Some 11 million children in eastern and southern Africa face hunger, disease and water shortages as a result of the strongest El Niño weather phenomenon in decades, the United Nations children’s fund (UNICEF) said on Tuesday.
Food and water shortages caused by drought and floods are causing malnutrition, which increases children’s vulnerability to killer diseases like malaria, diarrhoea, cholera and dengue fever, it said.
“The consequences could ripple through generations unless affected communities receive support,” UNICEF said in a statement, referring to stunting, which affects children who are getting too few proteins, vitamins and minerals in their food.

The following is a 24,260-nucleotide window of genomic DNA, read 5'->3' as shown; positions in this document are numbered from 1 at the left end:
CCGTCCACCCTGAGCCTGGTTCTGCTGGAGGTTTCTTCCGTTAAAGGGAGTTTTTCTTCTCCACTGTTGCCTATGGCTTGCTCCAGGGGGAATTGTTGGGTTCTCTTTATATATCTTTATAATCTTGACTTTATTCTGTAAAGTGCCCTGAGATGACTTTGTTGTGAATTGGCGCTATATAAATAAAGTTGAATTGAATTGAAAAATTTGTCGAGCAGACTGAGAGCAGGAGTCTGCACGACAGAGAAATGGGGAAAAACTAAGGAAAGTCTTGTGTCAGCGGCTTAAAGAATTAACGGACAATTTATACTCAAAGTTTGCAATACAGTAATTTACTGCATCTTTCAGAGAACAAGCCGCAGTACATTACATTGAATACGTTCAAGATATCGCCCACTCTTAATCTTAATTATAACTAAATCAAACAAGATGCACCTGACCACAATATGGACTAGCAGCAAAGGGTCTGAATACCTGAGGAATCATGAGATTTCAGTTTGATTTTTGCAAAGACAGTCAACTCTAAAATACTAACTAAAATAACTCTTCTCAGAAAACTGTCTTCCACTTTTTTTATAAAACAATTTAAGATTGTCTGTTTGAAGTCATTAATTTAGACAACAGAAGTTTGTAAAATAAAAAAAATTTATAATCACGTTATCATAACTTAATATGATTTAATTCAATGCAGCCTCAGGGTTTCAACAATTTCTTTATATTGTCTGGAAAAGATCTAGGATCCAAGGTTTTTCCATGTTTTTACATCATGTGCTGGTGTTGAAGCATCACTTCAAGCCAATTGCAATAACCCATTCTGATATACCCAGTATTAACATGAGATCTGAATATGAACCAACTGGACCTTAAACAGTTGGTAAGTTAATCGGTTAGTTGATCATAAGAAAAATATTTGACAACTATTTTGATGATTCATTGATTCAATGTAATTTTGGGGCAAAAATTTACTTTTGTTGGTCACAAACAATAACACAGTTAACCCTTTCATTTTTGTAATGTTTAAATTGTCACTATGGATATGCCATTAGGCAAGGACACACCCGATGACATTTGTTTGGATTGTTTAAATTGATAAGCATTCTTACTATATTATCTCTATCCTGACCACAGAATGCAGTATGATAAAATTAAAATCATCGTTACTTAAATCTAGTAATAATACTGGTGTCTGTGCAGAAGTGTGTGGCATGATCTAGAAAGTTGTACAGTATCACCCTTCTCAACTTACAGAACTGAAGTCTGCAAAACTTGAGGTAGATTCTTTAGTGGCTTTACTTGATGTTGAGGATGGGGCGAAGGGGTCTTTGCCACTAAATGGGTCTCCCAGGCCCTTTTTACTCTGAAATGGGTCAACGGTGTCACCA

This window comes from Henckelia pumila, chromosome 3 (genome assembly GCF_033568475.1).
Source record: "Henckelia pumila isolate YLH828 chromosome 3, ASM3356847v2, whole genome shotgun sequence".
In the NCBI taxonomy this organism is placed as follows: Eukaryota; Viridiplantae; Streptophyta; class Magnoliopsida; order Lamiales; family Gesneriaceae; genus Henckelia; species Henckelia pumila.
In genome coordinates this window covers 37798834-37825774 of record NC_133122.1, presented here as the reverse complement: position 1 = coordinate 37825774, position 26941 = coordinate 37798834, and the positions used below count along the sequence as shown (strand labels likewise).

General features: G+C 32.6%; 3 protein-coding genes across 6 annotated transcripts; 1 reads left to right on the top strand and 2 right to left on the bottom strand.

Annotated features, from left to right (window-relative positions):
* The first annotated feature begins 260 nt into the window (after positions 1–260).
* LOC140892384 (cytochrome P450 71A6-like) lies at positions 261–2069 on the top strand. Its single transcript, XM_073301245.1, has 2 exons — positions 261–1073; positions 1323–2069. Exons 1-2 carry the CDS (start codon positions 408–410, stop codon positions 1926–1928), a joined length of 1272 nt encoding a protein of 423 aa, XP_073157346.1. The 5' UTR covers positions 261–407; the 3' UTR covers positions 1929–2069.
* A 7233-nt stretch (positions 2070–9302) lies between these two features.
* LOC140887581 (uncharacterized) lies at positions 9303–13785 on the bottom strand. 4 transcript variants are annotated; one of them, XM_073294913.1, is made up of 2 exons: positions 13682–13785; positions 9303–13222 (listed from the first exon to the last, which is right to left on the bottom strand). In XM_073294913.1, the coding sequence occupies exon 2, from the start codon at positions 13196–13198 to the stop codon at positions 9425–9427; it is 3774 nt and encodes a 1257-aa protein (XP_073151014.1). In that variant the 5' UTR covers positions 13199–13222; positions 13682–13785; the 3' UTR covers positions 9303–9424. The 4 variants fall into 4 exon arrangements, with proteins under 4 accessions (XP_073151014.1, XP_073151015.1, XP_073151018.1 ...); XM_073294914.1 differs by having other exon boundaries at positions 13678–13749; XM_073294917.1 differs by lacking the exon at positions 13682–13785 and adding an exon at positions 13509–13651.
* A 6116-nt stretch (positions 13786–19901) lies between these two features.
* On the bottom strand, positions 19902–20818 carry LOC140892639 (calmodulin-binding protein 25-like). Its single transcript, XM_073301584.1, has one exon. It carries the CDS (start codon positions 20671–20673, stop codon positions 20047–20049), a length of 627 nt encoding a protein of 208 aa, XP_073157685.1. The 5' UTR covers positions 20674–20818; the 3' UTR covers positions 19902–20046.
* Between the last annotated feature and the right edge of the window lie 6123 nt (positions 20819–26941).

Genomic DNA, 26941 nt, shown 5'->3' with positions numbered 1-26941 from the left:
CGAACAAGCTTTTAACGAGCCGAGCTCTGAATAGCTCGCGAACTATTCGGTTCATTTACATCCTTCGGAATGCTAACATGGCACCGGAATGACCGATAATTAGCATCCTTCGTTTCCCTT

Stunted children have poor cognitive development and health, achieve less at school and, as adults, earn less than children who had adequate nutrition, studies show.
El Nino, caused by Pacific Ocean warming, has caused drought in several parts of Africa, including Malawi and Zimbabwe.
The worst affected country is Ethiopia, which has the second largest population in Africa and is suffering its severest drought in 30 years.
More than eight million Ethiopians need food aid, and this number could rise to 15 million by early 2016, the United Nations said.
Some 350,000 Ethiopian children have severe acute malnutrition, UNICEF said, which means they are likely to die without therapeutic feeding.